To confirm the secretomics results, Western blot analysis of the SN from these strains were performed for selected proteins found to be altered in the secretome of Newman ΔsecDF. Specific antibodies were used for the Sec-dependent proteins CHIPS, Eap, FnBPA, LytM and SceD, as well as the Sec-independent SEA.
As expected, the SN of Newman ΔsecDF showed reduced protein amounts of CHIPS, FnBPA, Eap and SEA and increased amounts of LytM and SceD in comparison to the wild type and the complemented mutant (Figure 2A). This phenotype was validated and confirmed for CHIPS, FnBPA and SceD in strain background CHE482 (Figure 2B).
Figure 2. Complementation of SecDF-dependent changes.
Western blot analysis of extracellular proteins in the SN of two different strain backgrounds. (A) Newman harbouring empty plasmid pEmpty (pCN34), the mutant strain Newman ΔsecDF harbouring empty plasmid pEmpty (pCN34) and the complemented mutant Newman ΔsecDF mutant harbouring plasmid pSecDF (pCQ27) containing the secDF gene with its endogenous promoter. (B) CHE482, the mutant strain CHE482 ΔsecDF and the complemented mutant strain CHE482 ΔsecDF harbouring plasmid pSecDF (pCQ27). Specific antibodies against CHIPS, FnBPA, Eap, LytM, SceD and SEA were used. Truncated FnBPA in Newman runs below the 70 kDa marker band. Putative degradation bands of FnBPA have been observed before , , ,  and are indicated by a ring. Additional protein bands due to unspecific binding to protein A or Sbi are indicated by an asterisk.doi:10.1371/journal.pone.0063513.g002
Decreased adherence of the secDF mutant to attached human fibrinogen, fibronectin and endothelial cells
To establish an infection, the ability of S. aureus to adhere to host proteins and cells is essential and permits the bacteria to invade into the cells as shown previously for S. aureus . Our secretomics screen revealed several factors belonging to the microbial surface components recognizing adhesive matrix molecules (MSCRAMM) or the secretable expanded repertoire adhesive molecules (SERAM) to be reduced in Newman ΔsecDF (Table 3). Therefore, binding of the secDF mutants to immobilized human fibrinogen and fibronectin, respectively, was studied in vitro. Ninety-six-well-plates were coated with various concentrations of human fibrinogen and fibronectin, respectively. Bacteria were allowed to adhere to the coated wells, washed, fixed and coloured with crystal violet as described in materials and methods.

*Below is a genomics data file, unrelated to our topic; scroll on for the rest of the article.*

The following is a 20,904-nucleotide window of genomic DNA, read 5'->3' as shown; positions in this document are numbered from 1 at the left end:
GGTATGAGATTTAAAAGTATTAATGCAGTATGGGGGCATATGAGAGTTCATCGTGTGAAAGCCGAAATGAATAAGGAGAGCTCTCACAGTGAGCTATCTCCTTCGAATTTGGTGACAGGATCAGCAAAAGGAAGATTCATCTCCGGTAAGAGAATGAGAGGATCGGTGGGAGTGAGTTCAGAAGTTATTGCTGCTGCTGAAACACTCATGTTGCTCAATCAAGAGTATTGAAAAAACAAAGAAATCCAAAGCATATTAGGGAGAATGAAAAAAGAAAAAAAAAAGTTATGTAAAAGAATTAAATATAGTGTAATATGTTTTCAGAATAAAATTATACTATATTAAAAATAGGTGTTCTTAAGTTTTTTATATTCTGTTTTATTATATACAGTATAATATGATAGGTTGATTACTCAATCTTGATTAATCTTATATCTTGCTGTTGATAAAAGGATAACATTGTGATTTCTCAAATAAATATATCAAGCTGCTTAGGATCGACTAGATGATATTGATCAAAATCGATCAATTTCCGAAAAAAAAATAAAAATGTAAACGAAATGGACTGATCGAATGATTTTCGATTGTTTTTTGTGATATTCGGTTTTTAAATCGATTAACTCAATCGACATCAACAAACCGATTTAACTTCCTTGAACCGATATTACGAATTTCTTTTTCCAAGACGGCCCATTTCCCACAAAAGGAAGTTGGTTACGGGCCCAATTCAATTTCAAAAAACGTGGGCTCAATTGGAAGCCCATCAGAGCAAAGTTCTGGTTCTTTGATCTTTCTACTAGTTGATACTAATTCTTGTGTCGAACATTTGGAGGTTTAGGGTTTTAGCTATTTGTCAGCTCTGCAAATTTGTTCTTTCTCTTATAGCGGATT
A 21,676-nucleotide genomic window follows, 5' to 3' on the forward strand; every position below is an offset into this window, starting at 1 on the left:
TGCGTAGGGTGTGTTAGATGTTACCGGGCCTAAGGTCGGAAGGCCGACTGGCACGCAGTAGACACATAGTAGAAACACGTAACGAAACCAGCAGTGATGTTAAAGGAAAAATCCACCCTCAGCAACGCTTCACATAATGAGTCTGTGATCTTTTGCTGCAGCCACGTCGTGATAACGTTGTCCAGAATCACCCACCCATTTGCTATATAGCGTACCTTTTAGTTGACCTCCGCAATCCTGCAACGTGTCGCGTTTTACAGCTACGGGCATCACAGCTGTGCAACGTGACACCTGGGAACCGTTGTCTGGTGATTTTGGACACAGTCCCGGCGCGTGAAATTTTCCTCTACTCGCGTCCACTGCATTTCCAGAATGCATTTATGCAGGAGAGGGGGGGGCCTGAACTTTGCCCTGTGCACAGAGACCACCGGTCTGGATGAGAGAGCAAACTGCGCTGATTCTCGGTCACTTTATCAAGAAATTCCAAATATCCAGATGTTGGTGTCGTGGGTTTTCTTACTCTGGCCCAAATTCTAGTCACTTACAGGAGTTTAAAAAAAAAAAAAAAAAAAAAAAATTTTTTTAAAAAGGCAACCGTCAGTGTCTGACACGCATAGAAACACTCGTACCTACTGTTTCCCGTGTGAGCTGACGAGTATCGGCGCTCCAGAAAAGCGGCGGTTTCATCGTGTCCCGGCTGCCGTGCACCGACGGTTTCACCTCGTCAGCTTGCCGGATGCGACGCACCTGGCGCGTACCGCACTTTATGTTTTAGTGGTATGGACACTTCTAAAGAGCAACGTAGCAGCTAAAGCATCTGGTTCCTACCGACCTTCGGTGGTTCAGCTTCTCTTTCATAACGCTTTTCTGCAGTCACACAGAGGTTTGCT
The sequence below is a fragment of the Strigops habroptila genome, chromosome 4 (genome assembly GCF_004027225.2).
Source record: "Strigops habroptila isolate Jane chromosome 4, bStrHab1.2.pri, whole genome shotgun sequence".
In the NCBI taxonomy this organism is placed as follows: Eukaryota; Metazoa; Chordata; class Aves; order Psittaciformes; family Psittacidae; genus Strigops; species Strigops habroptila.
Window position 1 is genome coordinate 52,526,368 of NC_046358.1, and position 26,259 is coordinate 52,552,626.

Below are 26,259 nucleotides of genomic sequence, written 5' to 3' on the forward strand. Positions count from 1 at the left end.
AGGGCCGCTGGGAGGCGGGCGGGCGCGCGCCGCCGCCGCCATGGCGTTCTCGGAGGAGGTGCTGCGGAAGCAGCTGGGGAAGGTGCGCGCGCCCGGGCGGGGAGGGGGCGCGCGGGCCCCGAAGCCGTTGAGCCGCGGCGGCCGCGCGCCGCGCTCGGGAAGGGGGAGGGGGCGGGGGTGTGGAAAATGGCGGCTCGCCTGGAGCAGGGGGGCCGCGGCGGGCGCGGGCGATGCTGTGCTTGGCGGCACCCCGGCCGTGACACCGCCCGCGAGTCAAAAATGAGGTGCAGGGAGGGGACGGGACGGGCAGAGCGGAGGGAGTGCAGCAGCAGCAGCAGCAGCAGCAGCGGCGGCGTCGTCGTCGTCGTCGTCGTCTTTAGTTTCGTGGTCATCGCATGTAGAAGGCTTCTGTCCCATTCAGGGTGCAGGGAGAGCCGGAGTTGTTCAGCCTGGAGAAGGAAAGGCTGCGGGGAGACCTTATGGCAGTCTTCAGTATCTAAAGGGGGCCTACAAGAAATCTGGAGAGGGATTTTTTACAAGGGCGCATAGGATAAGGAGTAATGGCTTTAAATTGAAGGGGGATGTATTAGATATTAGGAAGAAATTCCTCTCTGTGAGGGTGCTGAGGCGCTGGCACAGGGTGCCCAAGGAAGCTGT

Table 3. Adhesins, which were reduced in the SN of Newman ΔsecDF.doi:10.1371/journal.pone.0063513.t003
Binding of Newman ΔsecDF pEmpty to fibrinogen was reduced by up to 50% in comparison to the wild type strain Newman pEmpty and the complemented mutant Newman ΔsecDF pSecDF (Figure 3A). In CHE482, binding of CHE482 ΔsecDF pEmpty was reduced at low concentrations of fibrinogen, but not at concentrations above 2 µg/ml (Figure 3B). This phenotype was restored in both strains by the complementing plasmid pSecDF.
Figure 3. Impact of SecDF on fibrinogen and fibronectin binding.